It might be a problem of some applications. The other day I tried to convert some CDs to AAC 256 that I had accidentally ripped as ALAC to my HDD. I used XLD and it filled up that blue inactive memory section pretty quickly.

    I wouldn't know what's causing this but it sure is annoying when it happens. If there is nothing I can do about it myself (pls let me know if there is), I hope Apple or the 3rd party developpers are working on it.


    P.S. Is there a way to find out exactly which process is responsible for this quick increase in inactive memory when it happens?

  • KenChicago Level 1 Level 1 (0 points)

    I have similar problems. Late 2011 MBP with 4GB. I only use very basic apps: Chrome, MS Word, Preview. Why I should have any spinning balls or 2.75 GB of Swaps is beyond me. I am not a programmer at all, so I have no insight, but something is amiss. This is a 2 month old machine, and I recently did a complete fresh reinstall of Lion.


    I just ordered an additional 8GB of RAM thinking this would solve the problem. From some comments here, I am concerned it won't.


    Anyway... I did submit feedback to Apple.



  • egremyl Level 1 Level 1 (0 points)

    There are evident problems in memory management in os x ...


    please, take a look at my post:

    also, i recorded a screen video, where the system starts to hang when all the free memory is gone, and inactive memory is 4-5 GB !

  • Joasousa Level 1 Level 1 (0 points)

    We can only hope that Mountain Lion makes MacOS slimmer, because right now, when comparing it to Windows 8, it's a resource hog similar to Vista. I love my Mac hardware, but Lion if extremely disappointing.

  • jackflash3r Level 1 Level 1 (0 points)

    Any ideas here - would be grateful for any assistance (as this cannot be normal):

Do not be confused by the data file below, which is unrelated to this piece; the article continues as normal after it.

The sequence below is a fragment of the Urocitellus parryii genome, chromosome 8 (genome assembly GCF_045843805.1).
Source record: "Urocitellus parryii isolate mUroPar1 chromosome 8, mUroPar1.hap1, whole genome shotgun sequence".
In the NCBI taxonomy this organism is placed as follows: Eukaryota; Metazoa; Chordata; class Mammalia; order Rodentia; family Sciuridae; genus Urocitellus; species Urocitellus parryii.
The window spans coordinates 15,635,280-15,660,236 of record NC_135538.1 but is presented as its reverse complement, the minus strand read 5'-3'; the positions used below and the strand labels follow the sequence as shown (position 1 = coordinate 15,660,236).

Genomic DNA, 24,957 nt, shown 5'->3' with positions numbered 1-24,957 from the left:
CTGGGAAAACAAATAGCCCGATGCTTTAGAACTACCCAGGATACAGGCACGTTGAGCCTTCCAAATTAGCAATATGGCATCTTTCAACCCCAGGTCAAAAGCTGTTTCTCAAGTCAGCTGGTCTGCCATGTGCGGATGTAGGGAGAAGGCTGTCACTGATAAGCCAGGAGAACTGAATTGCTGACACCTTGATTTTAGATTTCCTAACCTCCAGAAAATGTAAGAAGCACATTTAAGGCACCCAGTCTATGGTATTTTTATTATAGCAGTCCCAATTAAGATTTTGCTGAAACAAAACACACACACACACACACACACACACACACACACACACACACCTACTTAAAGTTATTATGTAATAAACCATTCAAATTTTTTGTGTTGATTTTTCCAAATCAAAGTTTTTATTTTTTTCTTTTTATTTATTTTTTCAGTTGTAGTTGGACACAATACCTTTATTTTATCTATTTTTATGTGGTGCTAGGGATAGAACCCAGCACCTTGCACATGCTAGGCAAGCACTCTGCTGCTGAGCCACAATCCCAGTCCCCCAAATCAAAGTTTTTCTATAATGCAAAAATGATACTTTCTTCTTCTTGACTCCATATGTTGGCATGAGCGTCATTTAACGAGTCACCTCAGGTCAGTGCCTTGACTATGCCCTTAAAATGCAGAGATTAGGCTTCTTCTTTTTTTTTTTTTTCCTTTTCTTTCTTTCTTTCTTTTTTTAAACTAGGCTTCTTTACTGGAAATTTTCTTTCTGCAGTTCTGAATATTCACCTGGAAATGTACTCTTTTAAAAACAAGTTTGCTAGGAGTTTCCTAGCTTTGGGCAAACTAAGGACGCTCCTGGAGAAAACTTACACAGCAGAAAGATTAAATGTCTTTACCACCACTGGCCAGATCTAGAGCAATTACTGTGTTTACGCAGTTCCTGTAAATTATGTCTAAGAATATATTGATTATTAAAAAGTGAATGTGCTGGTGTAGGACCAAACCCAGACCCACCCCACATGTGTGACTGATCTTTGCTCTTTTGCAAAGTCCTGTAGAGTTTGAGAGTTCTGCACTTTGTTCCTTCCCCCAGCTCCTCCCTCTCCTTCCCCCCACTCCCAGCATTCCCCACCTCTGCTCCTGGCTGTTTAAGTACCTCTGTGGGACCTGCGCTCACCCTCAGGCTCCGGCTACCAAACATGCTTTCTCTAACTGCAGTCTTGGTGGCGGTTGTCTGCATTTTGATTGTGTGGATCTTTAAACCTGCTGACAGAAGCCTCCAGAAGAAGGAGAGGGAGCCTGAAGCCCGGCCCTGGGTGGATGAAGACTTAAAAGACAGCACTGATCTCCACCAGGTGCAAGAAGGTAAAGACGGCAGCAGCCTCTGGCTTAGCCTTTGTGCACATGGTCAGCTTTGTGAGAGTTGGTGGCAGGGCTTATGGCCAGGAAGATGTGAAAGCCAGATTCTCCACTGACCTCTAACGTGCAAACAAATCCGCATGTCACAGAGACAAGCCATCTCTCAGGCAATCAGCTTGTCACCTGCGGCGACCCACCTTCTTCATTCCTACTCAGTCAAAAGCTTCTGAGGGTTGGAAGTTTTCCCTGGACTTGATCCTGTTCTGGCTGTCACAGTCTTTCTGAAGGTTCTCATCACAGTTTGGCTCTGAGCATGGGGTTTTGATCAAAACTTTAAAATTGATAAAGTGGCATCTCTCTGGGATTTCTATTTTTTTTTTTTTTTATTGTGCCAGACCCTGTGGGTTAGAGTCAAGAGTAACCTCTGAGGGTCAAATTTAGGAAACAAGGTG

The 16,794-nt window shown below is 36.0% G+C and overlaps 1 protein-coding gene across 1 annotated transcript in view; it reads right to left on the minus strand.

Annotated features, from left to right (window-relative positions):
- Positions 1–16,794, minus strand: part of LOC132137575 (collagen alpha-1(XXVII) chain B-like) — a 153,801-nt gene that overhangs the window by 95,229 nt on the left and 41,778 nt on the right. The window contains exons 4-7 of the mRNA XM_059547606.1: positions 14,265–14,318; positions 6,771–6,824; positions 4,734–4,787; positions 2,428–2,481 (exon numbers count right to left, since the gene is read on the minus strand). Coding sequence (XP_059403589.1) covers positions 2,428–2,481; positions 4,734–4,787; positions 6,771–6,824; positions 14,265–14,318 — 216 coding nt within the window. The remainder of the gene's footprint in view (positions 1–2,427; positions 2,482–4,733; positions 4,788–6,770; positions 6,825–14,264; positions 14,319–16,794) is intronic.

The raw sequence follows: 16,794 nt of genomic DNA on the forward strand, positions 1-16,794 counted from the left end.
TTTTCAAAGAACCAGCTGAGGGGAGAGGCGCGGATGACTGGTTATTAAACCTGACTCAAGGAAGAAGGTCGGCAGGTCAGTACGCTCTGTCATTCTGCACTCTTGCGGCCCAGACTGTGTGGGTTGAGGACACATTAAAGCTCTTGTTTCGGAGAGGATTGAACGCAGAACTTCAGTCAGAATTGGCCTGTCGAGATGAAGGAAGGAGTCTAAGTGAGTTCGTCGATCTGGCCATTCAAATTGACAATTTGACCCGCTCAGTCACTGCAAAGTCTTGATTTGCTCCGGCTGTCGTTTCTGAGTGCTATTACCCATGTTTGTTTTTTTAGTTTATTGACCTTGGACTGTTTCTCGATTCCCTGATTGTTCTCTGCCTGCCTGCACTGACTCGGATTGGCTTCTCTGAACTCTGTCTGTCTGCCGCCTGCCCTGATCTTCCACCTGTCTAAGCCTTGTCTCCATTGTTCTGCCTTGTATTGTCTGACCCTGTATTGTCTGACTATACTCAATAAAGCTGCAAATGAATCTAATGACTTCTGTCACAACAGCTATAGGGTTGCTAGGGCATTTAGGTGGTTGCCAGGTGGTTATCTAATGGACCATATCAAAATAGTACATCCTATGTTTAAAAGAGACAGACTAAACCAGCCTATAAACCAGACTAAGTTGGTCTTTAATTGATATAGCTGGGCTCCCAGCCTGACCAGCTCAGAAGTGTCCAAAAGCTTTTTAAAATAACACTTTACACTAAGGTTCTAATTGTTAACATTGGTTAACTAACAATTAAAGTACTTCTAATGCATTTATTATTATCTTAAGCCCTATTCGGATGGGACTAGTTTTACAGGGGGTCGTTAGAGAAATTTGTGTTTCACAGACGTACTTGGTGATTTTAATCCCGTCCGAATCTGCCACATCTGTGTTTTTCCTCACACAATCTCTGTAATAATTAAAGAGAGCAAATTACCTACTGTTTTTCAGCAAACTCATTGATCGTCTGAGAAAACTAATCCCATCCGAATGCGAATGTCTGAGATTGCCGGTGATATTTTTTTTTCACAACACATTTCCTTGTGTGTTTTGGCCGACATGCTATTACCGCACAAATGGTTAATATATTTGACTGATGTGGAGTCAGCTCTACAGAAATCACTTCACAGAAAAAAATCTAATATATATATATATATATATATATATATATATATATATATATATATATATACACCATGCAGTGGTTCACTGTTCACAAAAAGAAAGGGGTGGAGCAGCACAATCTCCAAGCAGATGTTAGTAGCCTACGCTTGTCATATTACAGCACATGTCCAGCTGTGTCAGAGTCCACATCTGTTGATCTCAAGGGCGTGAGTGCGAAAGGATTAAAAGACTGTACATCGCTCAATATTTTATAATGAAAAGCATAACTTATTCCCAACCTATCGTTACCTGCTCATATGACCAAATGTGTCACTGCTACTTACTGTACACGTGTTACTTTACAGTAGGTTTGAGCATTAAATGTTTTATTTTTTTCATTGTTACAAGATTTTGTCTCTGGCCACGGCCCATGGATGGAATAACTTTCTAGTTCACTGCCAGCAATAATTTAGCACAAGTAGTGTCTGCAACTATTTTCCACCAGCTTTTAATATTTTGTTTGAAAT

Background info- boot with no open windows about 4 hours ago, used all the standard office programs, some photoshop. Thats all.


    Late 2011 mac book (higher spec)


    Screen Shot 2012-04-26 at 5.32.32 PM.png

    PS: this problem starting coming up recently (no issues before a week ago, bought it the second it came out with 8GB ram)

  • LexSchellings Level 5 Level 5 (6,795 points)

    Whatever you may read here, it is not normal for Lion not to give inactive memory free. When it is not given free it could be the application "not fitting well". Anyway:

    Start Terminal (Applications/Utilities),

    to the line with the $-sign at the end type "purge" (without the quotes) then hit the enter key.

    Type "Exit" on the next line, hit the enter key;

    Nothing else...

    QUIT Terminal (from the menu).

    Read the inactive memory in Activity Monitor.

    You still need to find out why the inactive memory is not freed when necessary: for that you need some of the real professors here.


  • jackflash3r Level 1 Level 1 (0 points)

    Thanks for the speedy reply!


    Purge works and does free up the inactive memory - but the question then becomes why am i doing this in the first place


    It doesnt ruin my day or take too long; it can even be automated with a simple script@ /


    And I hope I dont step on any toes here - but this is something I believe I should not have to do and am completely perplexed as to why lion does not realize that 24mb of RAM is detrimental to my user experience!


    Best and thanks again Lex

  • LexSchellings Level 5 Level 5 (6,795 points)

    As I said, this is not the usual memory "trick" of Lion (or SL for that matter). Let's hope someone who can help you find the cause jumps in here.

  • Ghostboy Level 1 Level 1 (0 points)

    This is a problem that is becoming very annoying.

    I love Apple products and definitely my Macbook Pro, but an expensive machine with 4gb of memory should not slow down this much, because of (insanely) growing inactive memory. I also did an upgrade to 8gb, but the same thing is happening.


    Compared to my 3 year old Dell laptop with Windows 7 on it, my Macbook Pro sometimes seems incredebly slow.

    My colleagues at work appear to have the same problems...


    Not that good for the Apple image I think.



    The purge command helps, but we should not have to do it. 


    Hope they will come up with a solution.